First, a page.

Mr Matthews was engaged for several hours to-day at the Home Office with reference to the murders at the East End, and had a prolonged interview with Sir Charles Warren and others on the subject during which the course of action already taken by the police was fully considered, as well as the steps to be taken in future with a view to the discovery of the criminal. Mr Matthews is understood to have directed that no power in the hands of the police should be left untried, and no clue, however apparently unpromising, should be neglected. The understanding between the Metropolitan and City Police is most cordial.

Sir Charles Warren, replying to a letter from the Whitechapel District Board of Works complaining of the inefficiency of the police, writes that the police force cannot possibly do more than guard or take precautions against any repetition of recent atrocities, so long as the victims actually, but unwittingly, connive in their own destruction. In this particular class of murders the unfortunate victims appear to take the murderer to some retired spot, and place themselves in such a position that they can be slaughtered without a sound being heard. Sir Charles requests the board to do all in their power to dissuade the unfortunate women about Whitechapel from going into lonely places in the dark with any person, whether acquaintances or strangers. He assures the board that every nerve is being strained to detect the criminal, and to render more difficult further atrocities, and he emphatically denies that any changes affecting the efficiency of the police have been made.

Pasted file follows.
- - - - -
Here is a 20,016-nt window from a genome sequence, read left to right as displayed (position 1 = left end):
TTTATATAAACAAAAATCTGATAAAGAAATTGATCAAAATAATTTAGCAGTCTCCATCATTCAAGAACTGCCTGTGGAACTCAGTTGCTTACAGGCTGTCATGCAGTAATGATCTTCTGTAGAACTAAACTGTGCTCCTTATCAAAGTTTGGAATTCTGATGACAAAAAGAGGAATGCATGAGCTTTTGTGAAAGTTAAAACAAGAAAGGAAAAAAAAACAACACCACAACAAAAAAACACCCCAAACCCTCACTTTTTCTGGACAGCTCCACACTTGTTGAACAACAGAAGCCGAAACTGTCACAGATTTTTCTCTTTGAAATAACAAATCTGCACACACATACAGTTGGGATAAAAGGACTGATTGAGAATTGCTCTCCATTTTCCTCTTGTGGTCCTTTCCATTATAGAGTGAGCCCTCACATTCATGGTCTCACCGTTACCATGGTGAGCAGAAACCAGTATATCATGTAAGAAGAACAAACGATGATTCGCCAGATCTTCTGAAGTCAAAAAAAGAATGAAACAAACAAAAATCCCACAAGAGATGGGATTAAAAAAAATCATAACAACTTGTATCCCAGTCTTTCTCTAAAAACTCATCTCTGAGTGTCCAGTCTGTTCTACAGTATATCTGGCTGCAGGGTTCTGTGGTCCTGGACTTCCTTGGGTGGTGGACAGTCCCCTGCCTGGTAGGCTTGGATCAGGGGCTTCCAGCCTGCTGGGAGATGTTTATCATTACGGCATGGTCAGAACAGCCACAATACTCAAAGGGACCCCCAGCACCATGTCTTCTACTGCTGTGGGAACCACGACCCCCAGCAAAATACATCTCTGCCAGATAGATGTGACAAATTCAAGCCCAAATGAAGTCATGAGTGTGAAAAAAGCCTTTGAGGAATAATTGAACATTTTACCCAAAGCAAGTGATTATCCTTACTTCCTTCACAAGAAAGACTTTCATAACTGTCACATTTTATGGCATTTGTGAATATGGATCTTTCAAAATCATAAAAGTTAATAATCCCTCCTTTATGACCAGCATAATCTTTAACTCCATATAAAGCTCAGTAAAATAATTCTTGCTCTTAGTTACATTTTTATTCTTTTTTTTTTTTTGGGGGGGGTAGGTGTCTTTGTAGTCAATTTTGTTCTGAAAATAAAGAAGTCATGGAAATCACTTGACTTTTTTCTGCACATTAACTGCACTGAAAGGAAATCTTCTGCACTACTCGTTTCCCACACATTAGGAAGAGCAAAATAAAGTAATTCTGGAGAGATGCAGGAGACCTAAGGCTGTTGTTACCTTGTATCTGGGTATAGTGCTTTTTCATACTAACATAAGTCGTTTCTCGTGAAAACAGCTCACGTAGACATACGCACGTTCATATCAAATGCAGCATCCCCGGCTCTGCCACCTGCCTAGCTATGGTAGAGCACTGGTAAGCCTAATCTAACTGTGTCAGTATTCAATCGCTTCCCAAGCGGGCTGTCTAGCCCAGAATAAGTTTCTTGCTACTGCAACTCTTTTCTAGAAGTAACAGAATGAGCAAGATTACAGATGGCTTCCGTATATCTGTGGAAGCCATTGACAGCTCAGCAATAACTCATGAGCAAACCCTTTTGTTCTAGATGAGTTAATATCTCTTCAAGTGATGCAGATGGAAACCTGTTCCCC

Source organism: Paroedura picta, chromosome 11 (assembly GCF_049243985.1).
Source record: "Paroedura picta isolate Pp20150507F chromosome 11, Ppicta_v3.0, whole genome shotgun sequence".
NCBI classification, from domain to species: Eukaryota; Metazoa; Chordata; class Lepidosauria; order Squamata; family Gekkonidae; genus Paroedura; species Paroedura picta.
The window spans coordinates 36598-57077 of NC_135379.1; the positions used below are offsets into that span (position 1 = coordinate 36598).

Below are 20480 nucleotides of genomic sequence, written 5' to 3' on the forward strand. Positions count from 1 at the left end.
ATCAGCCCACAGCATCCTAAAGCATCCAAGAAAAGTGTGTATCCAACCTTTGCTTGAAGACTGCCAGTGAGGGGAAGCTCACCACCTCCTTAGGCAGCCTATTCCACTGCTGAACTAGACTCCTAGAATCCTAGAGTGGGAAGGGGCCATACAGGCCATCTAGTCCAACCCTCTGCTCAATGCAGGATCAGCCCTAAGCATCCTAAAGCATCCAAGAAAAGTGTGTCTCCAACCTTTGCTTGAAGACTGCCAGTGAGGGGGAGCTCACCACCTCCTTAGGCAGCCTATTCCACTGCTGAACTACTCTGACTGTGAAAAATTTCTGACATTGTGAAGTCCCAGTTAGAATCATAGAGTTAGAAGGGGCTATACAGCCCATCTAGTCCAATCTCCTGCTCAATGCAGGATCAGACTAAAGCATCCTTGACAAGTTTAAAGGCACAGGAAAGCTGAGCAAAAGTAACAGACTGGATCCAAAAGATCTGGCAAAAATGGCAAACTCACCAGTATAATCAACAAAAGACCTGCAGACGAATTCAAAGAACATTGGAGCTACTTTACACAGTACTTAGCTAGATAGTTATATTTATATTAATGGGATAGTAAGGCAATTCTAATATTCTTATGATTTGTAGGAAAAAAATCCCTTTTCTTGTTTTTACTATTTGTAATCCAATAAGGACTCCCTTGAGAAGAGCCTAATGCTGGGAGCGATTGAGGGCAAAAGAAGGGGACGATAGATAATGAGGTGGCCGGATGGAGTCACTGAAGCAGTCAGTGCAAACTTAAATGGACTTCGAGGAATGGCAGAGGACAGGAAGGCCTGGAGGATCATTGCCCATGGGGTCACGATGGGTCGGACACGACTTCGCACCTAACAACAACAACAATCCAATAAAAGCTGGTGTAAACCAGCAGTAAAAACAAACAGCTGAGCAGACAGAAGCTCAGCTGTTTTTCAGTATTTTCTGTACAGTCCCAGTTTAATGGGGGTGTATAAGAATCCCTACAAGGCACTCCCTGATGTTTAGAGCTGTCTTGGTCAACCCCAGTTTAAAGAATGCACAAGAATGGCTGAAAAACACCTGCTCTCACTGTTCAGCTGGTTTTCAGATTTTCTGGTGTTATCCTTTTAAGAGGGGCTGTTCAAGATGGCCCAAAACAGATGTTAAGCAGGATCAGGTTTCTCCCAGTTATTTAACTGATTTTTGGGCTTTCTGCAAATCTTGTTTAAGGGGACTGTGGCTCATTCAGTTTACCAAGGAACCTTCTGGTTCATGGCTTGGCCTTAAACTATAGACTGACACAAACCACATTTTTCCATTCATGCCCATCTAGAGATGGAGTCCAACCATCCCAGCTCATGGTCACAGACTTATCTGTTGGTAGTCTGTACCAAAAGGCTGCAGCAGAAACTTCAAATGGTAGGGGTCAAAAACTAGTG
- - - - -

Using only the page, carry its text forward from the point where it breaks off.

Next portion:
About 6 o'clock this evening a man whose name was subsequently ascertained to be John Lock, a seaman, was rescued by the police from an excited crowd in the neighbourhood of the Ratcliffe Highway, who were following him and shouting "Leather Apron" and "Jack the Ripper." The cause was not readily explained. When, however, he was examined at the police station his light tweed coat was found to bear marks which were discovered to be paint, but which the crowd had mistaken for blood. His explanation was perfectly satisfactory, but it was some considerable time before the crowd dispersed, and the man was able to depart.